Decades before the terms “COVID-19” or “novel coronavirus” started dominating headlines around the world, there was SARS, aka severe acute respiratory syndrome, an illness caused by coronavirus. The condition was first reported in China in 2002 and spread around the world within a few months. Luckily, it was contained pretty quickly, and no known transmissions have occurred since 2004. However, if you are one of the 8,098 people worldwide who became infected with the virus, you may have immunity against coronavirus, according to a new study published in the medical journal Nature.
May Have Antibodies That Fight Coronavirus
In the paper, researchers San Francisco’s Vir Biotechnology and the University of Washington, explain that when examining old blood samples from an individual who had been infected with SARS coronavirus in 2003, they discovered an antibody—S309—in the blood of a person that effectively blocked SARS-CoV-2. When they attempted to isolate the antibody and then add the virus, SARS-CoV-2 wasn’t able to enter cells and replicate. While scientists assumed that the antibodies would have some commonalities, since the two viruses are closely related, they were surprised to find how potent the SARS antibodies actually were. The team is still trying to figure out why S309 effectively blocks the virus.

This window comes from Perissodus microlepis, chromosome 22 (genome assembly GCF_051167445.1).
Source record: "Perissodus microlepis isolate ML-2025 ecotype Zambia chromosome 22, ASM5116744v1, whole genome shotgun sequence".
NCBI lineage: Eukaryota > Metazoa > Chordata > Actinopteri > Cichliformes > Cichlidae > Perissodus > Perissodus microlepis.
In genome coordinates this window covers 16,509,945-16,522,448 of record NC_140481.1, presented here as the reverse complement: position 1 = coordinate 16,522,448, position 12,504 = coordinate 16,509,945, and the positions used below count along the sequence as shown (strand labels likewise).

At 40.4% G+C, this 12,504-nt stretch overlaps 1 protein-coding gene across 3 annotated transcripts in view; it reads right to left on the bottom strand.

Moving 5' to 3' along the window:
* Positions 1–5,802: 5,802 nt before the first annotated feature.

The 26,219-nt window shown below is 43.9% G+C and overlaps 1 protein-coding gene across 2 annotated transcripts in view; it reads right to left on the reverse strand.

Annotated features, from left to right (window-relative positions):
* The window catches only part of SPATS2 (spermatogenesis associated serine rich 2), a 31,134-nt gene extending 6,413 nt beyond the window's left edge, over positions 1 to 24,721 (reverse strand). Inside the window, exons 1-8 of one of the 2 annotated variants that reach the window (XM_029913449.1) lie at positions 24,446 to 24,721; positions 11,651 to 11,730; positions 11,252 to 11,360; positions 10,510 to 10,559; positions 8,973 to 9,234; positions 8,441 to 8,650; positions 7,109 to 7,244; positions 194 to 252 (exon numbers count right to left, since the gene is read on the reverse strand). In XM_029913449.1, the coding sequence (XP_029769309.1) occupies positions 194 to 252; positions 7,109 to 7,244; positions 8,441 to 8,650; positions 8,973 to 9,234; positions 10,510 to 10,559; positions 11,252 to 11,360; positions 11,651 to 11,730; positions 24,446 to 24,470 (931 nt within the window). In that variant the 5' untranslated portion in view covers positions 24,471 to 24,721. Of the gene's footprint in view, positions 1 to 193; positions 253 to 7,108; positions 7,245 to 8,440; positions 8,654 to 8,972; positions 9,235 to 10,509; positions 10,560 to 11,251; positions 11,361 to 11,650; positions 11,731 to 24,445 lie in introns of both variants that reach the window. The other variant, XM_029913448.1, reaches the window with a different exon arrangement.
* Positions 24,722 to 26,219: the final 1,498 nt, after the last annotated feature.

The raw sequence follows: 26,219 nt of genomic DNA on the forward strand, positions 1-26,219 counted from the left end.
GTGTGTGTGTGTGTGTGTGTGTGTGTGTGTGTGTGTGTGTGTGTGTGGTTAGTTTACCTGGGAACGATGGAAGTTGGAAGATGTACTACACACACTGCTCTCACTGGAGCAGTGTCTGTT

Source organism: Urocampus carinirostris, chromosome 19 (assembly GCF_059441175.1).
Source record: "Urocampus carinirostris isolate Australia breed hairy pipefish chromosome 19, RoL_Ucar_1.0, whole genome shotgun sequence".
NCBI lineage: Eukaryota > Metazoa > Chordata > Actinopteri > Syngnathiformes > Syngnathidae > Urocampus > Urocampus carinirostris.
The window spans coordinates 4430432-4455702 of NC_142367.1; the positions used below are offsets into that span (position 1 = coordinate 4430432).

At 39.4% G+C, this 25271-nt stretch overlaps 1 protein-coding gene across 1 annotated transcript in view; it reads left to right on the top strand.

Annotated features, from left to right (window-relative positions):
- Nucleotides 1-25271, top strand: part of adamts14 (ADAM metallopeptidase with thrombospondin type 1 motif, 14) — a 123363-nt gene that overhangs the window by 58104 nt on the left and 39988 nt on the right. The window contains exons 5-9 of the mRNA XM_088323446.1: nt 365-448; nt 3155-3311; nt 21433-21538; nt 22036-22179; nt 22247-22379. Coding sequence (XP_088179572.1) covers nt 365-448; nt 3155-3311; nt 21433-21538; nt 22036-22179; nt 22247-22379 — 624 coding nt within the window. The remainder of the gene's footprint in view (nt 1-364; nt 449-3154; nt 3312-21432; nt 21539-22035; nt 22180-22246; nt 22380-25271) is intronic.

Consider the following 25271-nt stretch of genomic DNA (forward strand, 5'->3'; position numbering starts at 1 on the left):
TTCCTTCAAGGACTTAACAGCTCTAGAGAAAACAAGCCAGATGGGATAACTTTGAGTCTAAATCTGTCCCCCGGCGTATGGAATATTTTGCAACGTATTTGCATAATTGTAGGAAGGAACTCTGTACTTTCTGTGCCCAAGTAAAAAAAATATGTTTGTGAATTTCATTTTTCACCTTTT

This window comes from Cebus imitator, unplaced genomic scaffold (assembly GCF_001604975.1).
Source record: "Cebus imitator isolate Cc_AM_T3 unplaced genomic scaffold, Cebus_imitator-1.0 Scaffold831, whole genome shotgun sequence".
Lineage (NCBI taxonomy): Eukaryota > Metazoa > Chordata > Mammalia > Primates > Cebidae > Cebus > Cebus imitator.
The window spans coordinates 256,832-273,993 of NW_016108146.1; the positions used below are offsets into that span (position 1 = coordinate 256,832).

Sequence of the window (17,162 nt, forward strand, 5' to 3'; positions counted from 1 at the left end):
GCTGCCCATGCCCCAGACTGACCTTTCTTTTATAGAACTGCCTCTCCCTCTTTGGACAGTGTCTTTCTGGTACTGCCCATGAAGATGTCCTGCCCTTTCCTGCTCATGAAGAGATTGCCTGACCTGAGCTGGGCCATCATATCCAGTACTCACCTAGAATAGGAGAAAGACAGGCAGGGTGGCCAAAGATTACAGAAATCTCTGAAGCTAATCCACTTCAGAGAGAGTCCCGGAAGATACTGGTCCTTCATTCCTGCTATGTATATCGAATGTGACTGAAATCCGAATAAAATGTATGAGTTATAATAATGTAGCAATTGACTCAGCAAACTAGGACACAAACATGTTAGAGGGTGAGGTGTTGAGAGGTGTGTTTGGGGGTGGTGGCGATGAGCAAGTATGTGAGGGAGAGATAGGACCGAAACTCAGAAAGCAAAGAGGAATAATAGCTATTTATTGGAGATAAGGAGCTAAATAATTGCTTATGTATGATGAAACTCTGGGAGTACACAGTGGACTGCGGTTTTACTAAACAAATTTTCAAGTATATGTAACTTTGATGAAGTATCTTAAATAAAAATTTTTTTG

“Looking for effective antibodies is like looking for a needle in a haystack,” David Veesler, a senior author on the paper and a virologist at the University of Washington, told the San Francisco Chronicle. “So this was very, very exciting because this antibody has the potential to have a high public health impact.”
May Lead to COVID-19 Treatment
Using this information, Vir Biotechnology is in the process of starting clinical trials on two coronavirus treatments utilizing SARS antibodies.
“Remarkably, we believe S309 likely covers the entire family of related coronaviruses, which suggests that, even as SARS-CoV-2 continues to evolve, it may be quite challenging for it to become resistant to the neutralizing activity of S309,” Herbert “Skip” Virgin, M.D., Ph.D., Chief Scientific Officer, Vir, explained in an accompanying press release.
“In addition, S309 exhibits potent effector function in vitro, potentially allowing the antibody to engage and recruit the rest of the immune system to kill off already infected cells. We have seen in animal models of other respiratory infections, such as influenza, that effector function significantly enhances the activity of antibodies that are already potently neutralizing.”